I’m proud of the earlier work of NDP MPs Rachel Blaney and Sheri Benson—they fought hard to get the Liberals to take real action on housing rights and homelessness. Rachel’s legislation, Bill C-325, called for the right to housing to be incorporated in Canadian law—a protection already recognized internationally. Sheri championed M-147, calling for the development of a national plan to address the growing epidemic of homelessness in our country. Unfortunately, by voting down our recent housing plan, as well as Sheri’s M-147 and Rachel’s C-325, the Trudeau Liberals are proving they don’t understand what people are going through. Year after year, the Trudeau government keeps telling Canadians to wait for action on the housing; meanwhile, they give billions in corporate tax giveaways. As Member of Parliament for Burnaby South, I’ll continue to work with my NDP team and press the Trudeau Liberal government to adopt a comprehensive housing strategy—to tackle homelessness. It’s our duty to make sure all Canadians have access to suitable and affordable housing—and we need a government that will do just that. Our principle is based on the fact that funding for housing is good for individuals, communities, society and the overall economy and that it helps to reduce the exorbitant costs associated with homelessness in such area as health and public safety.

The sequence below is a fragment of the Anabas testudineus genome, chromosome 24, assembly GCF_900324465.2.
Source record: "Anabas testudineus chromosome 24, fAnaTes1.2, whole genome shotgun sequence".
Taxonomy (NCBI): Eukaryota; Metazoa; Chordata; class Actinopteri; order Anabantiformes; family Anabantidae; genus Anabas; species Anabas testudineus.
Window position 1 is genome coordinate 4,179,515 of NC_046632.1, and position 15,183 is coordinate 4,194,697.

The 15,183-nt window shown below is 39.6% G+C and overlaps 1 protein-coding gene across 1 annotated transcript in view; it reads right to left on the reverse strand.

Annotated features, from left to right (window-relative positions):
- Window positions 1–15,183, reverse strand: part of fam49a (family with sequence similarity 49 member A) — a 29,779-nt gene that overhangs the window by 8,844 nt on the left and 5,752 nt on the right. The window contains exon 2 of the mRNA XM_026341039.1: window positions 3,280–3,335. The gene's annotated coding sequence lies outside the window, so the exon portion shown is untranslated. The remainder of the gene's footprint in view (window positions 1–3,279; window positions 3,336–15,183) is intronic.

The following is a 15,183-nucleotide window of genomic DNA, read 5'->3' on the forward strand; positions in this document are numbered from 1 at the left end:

2) Does your party plan to establish a national housing strategy to address the growing housing crisis in Canada? If so, please describe your strategy.